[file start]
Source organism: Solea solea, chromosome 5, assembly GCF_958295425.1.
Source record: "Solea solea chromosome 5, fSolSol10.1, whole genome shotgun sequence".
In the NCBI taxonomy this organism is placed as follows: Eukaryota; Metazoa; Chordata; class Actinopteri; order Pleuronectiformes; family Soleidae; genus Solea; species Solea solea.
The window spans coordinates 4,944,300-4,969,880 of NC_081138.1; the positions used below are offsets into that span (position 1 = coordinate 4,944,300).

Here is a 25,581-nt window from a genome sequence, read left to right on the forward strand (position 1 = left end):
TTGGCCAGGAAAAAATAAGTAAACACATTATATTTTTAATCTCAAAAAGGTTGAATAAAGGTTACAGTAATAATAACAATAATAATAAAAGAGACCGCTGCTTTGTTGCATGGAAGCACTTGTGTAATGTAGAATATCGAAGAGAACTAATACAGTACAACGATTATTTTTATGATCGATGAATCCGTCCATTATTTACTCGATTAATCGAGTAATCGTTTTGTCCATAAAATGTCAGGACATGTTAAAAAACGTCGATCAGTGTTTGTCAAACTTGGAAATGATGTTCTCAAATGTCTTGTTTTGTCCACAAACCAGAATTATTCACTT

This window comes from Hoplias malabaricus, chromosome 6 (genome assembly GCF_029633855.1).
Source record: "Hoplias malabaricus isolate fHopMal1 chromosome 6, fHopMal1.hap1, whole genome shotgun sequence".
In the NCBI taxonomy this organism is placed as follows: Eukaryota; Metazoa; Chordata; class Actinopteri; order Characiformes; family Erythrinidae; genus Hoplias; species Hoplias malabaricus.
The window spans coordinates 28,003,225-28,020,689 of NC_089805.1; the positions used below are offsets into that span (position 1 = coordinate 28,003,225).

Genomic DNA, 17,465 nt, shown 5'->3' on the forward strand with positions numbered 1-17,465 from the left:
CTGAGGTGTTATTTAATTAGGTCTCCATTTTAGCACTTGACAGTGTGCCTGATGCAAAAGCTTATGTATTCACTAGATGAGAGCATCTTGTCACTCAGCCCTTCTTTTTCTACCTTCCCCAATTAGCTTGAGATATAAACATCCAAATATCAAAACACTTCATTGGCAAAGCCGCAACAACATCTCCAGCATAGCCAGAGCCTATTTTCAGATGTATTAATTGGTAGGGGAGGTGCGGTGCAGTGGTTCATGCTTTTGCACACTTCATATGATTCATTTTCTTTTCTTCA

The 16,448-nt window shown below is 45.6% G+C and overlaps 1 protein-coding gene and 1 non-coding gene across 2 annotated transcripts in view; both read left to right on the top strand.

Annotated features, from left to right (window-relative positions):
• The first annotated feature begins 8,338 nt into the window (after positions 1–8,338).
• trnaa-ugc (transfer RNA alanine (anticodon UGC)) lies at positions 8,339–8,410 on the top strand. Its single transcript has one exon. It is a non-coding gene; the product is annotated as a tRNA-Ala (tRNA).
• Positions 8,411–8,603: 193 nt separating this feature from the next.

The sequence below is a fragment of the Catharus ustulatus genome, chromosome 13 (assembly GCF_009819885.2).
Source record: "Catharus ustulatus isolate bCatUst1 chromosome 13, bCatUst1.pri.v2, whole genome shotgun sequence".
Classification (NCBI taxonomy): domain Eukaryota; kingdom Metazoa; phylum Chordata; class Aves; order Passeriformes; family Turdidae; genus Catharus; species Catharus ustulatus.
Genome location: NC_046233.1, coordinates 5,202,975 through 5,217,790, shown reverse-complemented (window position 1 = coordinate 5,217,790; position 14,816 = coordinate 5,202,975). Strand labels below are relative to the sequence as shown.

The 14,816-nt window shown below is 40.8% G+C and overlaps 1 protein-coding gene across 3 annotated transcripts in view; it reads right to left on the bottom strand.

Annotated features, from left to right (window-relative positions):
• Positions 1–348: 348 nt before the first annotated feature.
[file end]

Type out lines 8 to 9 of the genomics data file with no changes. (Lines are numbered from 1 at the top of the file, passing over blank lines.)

Source record: "Hoplias malabaricus isolate fHopMal1 chromosome 6, fHopMal1.hap1, whole genome shotgun sequence".
In the NCBI taxonomy this organism is placed as follows: Eukaryota; Metazoa; Chordata; class Actinopteri; order Characiformes; family Erythrinidae; genus Hoplias; species Hoplias malabaricus.